Dec. 16th, 2008

(no subject)

Laura S.: "so I was telling my friend about you last night. I told her you're totally on point all the time but just, like, absolutely can't get your shit together."

a self-fufilling prophecy I cursed myself with at age sixteen, or the residual aftermath of too much fucking around?

Do I have to give college my hand in marriage? I don't know if I'll ever be ready for that kind of commitment. Isn't it enough to show up for my final classes half an hour late, waving my papers in the air? They're like ten pages longer than they had to be and pretty good, too. I would have been there on time if I'd finished them sooner, or cared a little less.

Maybe I got a little carried away. But truly, I don't know how much I'm really capable of stressing over grades.

For me, It's all about the fucking work I do.

(no subject)

I think I may enjoy all-nighters too much. There's nothing newer than the sunlight when you haven't slept, and my room has once again been converted into a kind of dormy studio. It's exactly like this time last year, only I have to go outside to smoke and no-one's drunkenly crooning next door. Drawings and books are scattered all over my bed so I can't really lie down, even if I wanted to. But spending the night thinking and writing and pounding coffee and getting excited and crossing things out and writing them again and feeling alternately passionate and engulfed by doubts and making more coffee suits me perfectly. Artistic struggle reminds me how good good can really be.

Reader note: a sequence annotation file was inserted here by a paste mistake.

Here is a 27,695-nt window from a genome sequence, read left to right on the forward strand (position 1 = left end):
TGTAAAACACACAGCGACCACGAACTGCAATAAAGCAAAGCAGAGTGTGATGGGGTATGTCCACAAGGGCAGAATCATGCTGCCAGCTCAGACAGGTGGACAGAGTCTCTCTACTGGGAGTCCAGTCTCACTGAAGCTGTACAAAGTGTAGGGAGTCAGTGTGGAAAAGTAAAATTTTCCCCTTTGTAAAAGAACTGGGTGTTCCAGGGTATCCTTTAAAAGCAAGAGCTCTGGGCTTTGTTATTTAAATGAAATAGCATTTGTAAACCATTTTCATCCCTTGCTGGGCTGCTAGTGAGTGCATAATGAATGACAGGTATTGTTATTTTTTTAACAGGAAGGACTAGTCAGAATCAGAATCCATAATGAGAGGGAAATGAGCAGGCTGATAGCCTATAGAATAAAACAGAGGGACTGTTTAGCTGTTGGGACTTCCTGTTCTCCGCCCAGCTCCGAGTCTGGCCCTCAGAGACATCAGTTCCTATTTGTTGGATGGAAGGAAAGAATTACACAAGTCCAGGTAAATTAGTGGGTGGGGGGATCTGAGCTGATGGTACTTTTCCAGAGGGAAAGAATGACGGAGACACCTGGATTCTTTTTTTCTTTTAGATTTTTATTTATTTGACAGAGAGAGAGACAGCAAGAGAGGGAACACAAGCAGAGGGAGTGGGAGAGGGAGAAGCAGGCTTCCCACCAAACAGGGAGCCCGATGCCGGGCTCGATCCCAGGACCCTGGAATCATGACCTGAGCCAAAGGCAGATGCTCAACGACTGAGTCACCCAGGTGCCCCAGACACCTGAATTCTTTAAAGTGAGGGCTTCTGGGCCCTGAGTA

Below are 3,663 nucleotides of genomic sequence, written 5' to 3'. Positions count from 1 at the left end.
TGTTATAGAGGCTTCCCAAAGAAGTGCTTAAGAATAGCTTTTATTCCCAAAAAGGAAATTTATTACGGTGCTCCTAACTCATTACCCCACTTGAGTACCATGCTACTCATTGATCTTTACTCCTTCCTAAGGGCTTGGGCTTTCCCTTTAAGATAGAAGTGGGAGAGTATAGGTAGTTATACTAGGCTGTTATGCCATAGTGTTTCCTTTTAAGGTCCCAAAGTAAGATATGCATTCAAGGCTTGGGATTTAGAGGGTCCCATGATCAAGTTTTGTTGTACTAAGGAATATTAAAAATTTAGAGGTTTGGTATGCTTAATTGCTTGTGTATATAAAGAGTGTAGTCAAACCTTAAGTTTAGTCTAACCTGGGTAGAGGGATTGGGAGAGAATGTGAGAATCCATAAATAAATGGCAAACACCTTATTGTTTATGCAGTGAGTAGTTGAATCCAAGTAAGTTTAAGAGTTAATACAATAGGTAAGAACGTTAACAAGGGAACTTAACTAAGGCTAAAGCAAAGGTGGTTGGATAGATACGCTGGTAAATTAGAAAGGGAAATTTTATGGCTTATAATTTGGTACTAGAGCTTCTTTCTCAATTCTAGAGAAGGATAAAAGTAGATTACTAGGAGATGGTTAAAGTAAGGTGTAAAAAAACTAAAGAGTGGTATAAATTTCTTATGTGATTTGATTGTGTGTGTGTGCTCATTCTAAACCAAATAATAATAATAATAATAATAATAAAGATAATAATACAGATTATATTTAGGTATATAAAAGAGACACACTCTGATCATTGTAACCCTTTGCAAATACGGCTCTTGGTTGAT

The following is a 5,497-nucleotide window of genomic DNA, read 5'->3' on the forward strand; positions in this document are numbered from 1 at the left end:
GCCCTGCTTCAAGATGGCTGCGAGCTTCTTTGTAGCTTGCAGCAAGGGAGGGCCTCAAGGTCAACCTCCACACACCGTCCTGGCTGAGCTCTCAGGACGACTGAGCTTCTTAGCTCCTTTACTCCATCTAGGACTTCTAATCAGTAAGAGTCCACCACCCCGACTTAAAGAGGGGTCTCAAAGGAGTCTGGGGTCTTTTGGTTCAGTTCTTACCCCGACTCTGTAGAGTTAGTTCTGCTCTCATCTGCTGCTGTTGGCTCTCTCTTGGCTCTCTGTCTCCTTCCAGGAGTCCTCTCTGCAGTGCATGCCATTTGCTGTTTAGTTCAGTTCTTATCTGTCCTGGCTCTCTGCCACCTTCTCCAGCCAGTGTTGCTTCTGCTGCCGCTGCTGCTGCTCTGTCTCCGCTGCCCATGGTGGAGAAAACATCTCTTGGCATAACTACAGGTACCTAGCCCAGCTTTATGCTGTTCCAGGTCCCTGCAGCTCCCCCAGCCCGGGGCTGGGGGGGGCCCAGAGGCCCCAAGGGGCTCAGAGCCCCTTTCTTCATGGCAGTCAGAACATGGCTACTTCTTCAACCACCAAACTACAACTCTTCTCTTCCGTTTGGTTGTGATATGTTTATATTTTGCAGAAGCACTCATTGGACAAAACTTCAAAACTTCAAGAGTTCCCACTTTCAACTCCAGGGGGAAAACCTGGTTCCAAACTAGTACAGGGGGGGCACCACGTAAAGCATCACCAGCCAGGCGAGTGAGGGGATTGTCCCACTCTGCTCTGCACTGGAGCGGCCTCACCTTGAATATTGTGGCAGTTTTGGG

I'm making a comic and writing a story about (surprise) the constant inevitable driving rush for something new and painful; i'm organizing a paper on the importance of street art in the digital/information age and penning a love letter to joseph cornell, the man who hid in his mother's basement with junk and boxes for his entire life. Swoon. Perhaps I hate college sometimes because I simply feel guilty. Who am I to get to study and spill all over the things I love most in the world?